Slot-loading optical drive
MMC/SD/MS Flash reader
2x USB 2.0
eSATA/USB 2.0 combo port
HDMI input
Left Side Kensington lock
Ethernet port
2x USB 3.0
S/PDIF, mic, and two headphone jacks
Back Side AC jack
4x exhaust vents
Operating System Windows 7 Home Premium 64-bit
Dimensions 17.17" x 12.68" x 2.13" (WxDxH)
Weight ~11.93 lbs
Extras 3MP Webcam
Backlit keyboard with 10-key and configurable shortcut keys
Flash reader (MMC, SD/Mini SD, MS/Duo/Pro/Pro Duo)
Configurable lighting
Warranty 1-year standard warranty
2-year, 3-year, and 4-year extended warranties available
Pricing Starting at $1,999
Price as configured: $4,924

Starting at the top we have one of the two parts of the review system that you can't get anymore: the Intel Core i7-2920XM. At stock, the i7-2920XM is a quad-core, Hyper-Threaded processor running at 2.5GHz nominal clocks with 8MB of L3 cache and capable of turbo'ing up to 3.5GHz on one core (3.2GHz on all four). Yet when you hit "Level 3" in the BIOS, suddenly it's screaming up to 3.5GHz on all four cores nominally and hitting 4.2GHz on a single, effectively making it faster than Intel's top of the line i7-2600K is at stock...on the desktop. Yeowch.

So why can't you get it anymore? Between the time when Alienware was seeding review units to the press and now, Intel gave the mobile i7 quad-cores a minor speed bump, and now you can only buy the upgraded the same prices as their predecessors. If you order an M18x with the i7-2960XM, you'll get a 200MHz bump in clocks at every step: it starts at 2.7GHz and turbos up to 3.7GHz on a single core (or runs at 3.4GHz on all an i7-2600K.) There's a reason these top end chips are $900 upgrades, and it's a testament to Intel's Sandy Bridge architecture that you can get this kind of performance in a portable form factor.

Backing up the i7-2920XM in our review unit is 16GB of DDR3-1600, spread out across four 4GB SODIMMs, along with Intel's HM67 mobile chipset. Alienware also inexplicably includes two 750GB 7200-RPM Seagate Momentus hard drives, and in this review unit, they're not configured in RAID 0. Try and configure your own M18x and you'll run into the same nonsensical issue I had when I reviewed the M17x: Alienware offers these notebooks with two drive bays, but not a single SSD data + HDD storage configuration available. For the life of me I can't fathom why this is the case, and that's ignoring their usual fixation on RAID 0.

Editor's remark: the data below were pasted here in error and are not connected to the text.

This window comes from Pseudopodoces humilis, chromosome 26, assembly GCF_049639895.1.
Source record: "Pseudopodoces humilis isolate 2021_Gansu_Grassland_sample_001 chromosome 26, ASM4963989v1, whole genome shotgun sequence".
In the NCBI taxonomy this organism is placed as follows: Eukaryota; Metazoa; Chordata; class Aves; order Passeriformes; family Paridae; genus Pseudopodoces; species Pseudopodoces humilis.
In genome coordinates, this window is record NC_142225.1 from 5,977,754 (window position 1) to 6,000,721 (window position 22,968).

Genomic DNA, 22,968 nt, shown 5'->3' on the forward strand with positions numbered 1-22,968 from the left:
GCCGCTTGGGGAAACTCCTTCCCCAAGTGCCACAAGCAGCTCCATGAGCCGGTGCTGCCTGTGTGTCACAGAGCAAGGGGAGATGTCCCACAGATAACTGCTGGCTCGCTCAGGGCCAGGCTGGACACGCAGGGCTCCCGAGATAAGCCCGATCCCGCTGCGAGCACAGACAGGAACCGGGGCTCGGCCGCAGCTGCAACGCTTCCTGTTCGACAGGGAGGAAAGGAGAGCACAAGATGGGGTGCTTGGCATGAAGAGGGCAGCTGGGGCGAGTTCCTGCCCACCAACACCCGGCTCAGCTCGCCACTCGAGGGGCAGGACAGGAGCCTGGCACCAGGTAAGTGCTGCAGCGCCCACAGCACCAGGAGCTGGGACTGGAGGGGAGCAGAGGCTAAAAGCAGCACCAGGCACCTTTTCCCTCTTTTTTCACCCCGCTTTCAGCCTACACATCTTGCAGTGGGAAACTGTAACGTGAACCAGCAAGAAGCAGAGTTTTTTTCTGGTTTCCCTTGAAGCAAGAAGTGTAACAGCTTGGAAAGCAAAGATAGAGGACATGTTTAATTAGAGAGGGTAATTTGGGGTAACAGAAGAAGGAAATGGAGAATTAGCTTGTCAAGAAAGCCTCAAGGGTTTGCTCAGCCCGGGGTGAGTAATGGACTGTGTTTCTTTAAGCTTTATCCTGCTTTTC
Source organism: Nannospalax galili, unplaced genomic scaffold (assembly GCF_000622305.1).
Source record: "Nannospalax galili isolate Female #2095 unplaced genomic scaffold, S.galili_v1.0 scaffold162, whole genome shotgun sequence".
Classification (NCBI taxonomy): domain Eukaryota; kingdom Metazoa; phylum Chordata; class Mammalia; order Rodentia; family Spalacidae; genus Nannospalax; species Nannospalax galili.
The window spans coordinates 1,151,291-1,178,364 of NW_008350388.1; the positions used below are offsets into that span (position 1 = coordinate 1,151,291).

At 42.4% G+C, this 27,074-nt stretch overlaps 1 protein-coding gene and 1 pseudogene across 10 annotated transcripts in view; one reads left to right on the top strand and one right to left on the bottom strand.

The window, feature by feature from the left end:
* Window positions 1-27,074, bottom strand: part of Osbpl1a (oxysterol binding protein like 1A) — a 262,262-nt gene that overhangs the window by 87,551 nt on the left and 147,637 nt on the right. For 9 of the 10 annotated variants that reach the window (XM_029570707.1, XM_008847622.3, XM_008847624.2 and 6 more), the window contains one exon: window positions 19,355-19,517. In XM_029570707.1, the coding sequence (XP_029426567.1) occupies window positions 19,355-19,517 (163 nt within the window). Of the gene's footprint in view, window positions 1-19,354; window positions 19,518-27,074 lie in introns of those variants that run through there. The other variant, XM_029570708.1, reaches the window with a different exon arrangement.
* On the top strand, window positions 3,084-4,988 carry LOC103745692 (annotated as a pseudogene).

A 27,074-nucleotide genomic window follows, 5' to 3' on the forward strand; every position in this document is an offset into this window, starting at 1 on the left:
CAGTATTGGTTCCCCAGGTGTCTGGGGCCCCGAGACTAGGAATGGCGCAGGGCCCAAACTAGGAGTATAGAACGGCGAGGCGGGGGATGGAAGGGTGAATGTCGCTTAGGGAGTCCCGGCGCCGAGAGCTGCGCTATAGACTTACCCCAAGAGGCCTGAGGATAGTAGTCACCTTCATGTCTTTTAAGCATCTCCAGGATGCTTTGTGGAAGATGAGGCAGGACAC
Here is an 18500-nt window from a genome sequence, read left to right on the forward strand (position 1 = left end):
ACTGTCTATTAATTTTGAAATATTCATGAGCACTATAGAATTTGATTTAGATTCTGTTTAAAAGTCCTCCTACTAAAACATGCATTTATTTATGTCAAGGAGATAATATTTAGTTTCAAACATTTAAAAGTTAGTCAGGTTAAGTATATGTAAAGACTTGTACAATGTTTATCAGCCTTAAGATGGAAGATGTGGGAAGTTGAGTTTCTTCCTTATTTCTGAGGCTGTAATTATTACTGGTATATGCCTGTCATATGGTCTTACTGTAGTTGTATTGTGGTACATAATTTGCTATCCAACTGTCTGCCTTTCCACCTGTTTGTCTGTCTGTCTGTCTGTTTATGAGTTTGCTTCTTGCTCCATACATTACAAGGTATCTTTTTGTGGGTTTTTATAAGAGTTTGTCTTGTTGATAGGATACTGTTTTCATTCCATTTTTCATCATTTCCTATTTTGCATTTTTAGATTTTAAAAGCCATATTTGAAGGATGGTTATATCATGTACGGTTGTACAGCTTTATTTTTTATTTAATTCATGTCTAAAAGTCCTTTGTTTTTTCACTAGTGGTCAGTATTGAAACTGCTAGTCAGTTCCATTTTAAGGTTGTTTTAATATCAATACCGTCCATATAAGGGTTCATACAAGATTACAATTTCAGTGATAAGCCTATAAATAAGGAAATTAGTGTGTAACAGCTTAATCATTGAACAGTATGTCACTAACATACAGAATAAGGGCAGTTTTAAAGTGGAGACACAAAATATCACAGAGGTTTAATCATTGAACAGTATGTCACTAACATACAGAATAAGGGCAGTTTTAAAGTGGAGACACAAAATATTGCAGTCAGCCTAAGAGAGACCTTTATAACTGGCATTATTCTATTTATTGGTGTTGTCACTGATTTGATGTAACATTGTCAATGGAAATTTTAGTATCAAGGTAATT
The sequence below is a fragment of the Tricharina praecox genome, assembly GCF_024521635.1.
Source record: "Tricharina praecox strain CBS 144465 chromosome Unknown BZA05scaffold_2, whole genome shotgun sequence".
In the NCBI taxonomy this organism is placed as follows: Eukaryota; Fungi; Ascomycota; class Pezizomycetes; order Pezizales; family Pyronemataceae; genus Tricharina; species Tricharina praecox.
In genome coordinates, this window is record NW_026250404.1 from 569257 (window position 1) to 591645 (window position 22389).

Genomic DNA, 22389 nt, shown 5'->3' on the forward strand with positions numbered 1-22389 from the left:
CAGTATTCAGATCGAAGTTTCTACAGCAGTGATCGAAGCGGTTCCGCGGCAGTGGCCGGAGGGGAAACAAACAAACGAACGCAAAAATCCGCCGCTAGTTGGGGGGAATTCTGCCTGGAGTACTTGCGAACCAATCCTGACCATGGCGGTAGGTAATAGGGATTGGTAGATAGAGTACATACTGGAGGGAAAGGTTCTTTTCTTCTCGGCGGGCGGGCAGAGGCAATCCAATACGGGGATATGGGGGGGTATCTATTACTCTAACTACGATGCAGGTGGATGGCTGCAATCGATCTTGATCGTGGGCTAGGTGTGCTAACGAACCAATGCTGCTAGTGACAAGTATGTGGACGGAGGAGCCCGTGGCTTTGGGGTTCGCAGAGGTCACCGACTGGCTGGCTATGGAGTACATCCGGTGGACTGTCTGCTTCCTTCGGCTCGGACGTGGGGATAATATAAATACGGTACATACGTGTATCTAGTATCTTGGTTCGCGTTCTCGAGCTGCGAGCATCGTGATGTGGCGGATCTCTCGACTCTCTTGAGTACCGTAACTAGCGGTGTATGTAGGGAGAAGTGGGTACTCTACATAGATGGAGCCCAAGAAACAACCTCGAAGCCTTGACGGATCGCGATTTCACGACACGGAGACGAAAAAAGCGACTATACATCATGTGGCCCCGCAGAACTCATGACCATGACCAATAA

Of course the crown jewel of our review unit is the pair of NVIDIA GeForce GTX 580Ms in SLI. Outside of the support for Optimus (which isn't available here due to the SLI configuration), the GTX 580M is an incremental upgrade on the 485M: it jumps from the GF104 to the GF114, and with the slightly tinkered chip design scores an extra 45MHz on the GPU (with a corresponding 90MHz jump to the CUDA cores) while retaining the same effective 3GHz clock on the 2GB of GDDR5. I've found in testing the 580M that performance is roughly on par with a desktop GeForce GTX 560, making it more than capable of doing 1080p gaming on its own. In fact, the only game I've seen really put the screws to it (besides the poorly optimized Metro 2033) is Crysis 2 with the DX11 pack.

Stuffing in the Kitchen Sink
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  • rsandoz - Monday, October 3, 2011 - link

    What about the case?

    I believe the m17xr3 is plastic.

    The m18x has an aluminum case. I actually own this with 6790 CF. This one was of the deciding factors as I have own the m17xr1 and m17xr2. When I saw the r3 had a plastic case much like my m11xr1 with cracking hinge problem, I decided against it. Didn't want to talke a change on cracking hinges again. Probably not the case, but an aluminum case feels much more solid.